IMF’s Lagarde: “We Are Facing Serious Clouds On The Horizon”

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IMF’s Lagarde: “We Are Facing Serious Clouds On The Horizon”
By World Economic Forum from Cologny, Switzerland [<a href="http://creativecommons.org/licenses/by-sa/2.0">CC BY-SA 2.0</a>], <a href="https://commons.wikimedia.org/wiki/File%3AWomen_in_Economic_Decision-making_Christine_Lagarde_(8414041294).jpg">via Wikimedia Commons</a>

In an interview with Bloomberg’s Tom Keene at the International Monetary Fund’s Headquarters in Washington D.C., IMF Managing Director Christine Lagarde said the world still faces serious clouds on the horizon., “We are facing serious clouds on the horizon; we have a lot of uncertainty…we are revising potential growth.” Lagarde also said:

  • She’s still concerned about global economy.
  • Concerned about pace of world growth “which is why I talked about the new mediocrity”
  • IMF is watching markets with a lot of hesitation.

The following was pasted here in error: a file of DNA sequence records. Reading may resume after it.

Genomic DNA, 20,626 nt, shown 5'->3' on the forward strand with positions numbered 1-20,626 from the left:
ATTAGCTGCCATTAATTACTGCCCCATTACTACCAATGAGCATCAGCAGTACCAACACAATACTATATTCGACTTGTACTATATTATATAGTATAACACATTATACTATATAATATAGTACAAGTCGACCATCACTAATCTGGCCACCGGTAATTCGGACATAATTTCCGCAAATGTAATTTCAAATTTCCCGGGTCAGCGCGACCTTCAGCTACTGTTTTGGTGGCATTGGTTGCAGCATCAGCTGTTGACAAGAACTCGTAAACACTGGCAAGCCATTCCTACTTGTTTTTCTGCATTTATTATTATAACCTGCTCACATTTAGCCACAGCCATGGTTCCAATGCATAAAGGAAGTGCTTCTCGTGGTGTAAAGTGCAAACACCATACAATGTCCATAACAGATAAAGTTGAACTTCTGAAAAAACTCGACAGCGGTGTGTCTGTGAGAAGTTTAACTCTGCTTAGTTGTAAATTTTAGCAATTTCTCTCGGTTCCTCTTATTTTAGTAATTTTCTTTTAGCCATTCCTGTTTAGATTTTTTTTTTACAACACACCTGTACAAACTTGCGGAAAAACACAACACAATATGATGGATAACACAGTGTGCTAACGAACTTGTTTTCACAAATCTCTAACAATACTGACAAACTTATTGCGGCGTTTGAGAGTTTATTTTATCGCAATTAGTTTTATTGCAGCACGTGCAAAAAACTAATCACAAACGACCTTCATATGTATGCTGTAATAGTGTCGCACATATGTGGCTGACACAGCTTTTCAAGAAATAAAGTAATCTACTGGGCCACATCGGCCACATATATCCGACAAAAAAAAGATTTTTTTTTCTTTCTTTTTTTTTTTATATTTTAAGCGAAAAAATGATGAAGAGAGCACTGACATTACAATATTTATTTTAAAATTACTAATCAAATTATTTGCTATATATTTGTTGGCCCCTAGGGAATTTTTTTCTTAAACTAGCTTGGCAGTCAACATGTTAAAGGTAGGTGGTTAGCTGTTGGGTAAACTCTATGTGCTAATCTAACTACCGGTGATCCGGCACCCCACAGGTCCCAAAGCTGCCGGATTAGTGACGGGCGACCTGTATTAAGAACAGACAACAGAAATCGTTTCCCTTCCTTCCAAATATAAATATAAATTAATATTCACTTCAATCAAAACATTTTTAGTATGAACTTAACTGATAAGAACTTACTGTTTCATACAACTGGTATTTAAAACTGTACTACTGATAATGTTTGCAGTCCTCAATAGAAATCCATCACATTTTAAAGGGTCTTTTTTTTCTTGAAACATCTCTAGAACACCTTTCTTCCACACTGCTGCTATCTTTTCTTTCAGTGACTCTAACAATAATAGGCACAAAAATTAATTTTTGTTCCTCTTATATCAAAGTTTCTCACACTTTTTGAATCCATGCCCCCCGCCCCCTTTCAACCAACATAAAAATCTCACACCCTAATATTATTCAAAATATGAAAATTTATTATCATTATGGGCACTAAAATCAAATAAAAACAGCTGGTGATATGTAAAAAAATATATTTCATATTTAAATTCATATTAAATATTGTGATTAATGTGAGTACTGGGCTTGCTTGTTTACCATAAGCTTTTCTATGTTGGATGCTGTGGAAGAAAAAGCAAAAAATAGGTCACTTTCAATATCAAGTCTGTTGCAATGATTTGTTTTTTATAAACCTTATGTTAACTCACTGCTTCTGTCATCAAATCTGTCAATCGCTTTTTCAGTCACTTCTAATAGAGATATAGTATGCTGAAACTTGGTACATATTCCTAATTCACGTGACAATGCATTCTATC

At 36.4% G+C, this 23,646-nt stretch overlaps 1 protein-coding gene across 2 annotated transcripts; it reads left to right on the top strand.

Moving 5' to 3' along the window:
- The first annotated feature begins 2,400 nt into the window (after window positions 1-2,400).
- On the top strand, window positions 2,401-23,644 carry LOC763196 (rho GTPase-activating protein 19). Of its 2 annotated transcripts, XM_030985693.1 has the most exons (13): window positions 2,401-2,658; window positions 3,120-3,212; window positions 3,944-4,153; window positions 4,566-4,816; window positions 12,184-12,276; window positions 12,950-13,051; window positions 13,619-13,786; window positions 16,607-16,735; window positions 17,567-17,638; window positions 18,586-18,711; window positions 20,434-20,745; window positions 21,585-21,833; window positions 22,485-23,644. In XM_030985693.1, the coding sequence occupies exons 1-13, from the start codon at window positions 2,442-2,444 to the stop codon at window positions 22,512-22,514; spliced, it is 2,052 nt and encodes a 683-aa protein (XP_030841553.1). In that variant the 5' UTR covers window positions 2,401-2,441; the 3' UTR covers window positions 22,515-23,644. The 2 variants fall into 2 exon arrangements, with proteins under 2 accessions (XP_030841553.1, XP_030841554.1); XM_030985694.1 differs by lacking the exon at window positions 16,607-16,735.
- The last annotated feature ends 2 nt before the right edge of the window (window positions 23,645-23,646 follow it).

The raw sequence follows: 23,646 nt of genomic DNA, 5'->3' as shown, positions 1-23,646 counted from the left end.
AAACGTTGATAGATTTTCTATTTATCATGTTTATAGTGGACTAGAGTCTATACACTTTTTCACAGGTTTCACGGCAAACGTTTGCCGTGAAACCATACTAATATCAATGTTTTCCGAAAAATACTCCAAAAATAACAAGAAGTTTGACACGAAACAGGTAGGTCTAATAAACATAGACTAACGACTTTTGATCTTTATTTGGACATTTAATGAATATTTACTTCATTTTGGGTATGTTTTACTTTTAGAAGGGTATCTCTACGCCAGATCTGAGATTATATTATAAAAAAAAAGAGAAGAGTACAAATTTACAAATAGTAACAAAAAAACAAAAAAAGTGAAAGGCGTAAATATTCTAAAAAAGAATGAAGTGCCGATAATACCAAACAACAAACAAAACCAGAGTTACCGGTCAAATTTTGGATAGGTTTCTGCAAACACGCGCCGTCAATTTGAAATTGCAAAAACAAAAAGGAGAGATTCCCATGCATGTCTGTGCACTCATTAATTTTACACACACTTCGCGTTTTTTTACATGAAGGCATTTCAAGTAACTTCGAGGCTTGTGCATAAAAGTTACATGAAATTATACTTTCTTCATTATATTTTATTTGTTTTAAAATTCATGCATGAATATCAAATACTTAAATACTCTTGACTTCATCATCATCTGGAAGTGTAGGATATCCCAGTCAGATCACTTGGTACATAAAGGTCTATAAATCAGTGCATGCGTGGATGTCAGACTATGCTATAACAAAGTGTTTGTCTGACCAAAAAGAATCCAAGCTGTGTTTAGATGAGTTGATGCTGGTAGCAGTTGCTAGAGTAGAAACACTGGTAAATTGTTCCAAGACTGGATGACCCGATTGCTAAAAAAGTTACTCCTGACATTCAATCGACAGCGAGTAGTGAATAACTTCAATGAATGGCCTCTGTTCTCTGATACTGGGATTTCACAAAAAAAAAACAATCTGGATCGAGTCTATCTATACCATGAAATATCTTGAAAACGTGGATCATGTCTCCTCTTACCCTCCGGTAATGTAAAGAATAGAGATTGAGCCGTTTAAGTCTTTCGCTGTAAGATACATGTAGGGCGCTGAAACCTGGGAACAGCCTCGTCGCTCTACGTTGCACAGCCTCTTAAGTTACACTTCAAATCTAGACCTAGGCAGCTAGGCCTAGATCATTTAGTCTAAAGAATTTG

• IMF monitoring buoyant markets, weak economies.
  • U.S. is clearly one of the bright spots.
  • U.S. still needs to invest in infrastructure.
  • Sees infrastructure bottlenecks in emerging markets, India.
  • World seeing FX readjustment tied to economies.
  • Dollar, Euro adjusting to relative Growth rates.

 

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IMF’s Lagarde: Facing Serious Clouds on Global Horizon

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Full Transcript:

TOM KEENE, HOST, BLOOMBERG NEWS: Here from Georgetown University, and the real problem, Adam, is the questions that the students grilled Madam Lagarde on. I can’t top those, but we’ll try to do it right now. Wonderful to see you again one week before your important meetings. In July at the Conday Su (ph) speech that you gave, you said we will not return to the pre-crisis world. That’s been your theme. Does the G20 nations finally, are they catching up with Lagarde?

CHRISTINE LAGARDE, MANAGING DIRECTOR, IMF: I was concerned then and I’m concerned today, which is why I talked this morning about the risk of this new mediocre horizon that we need to avoid.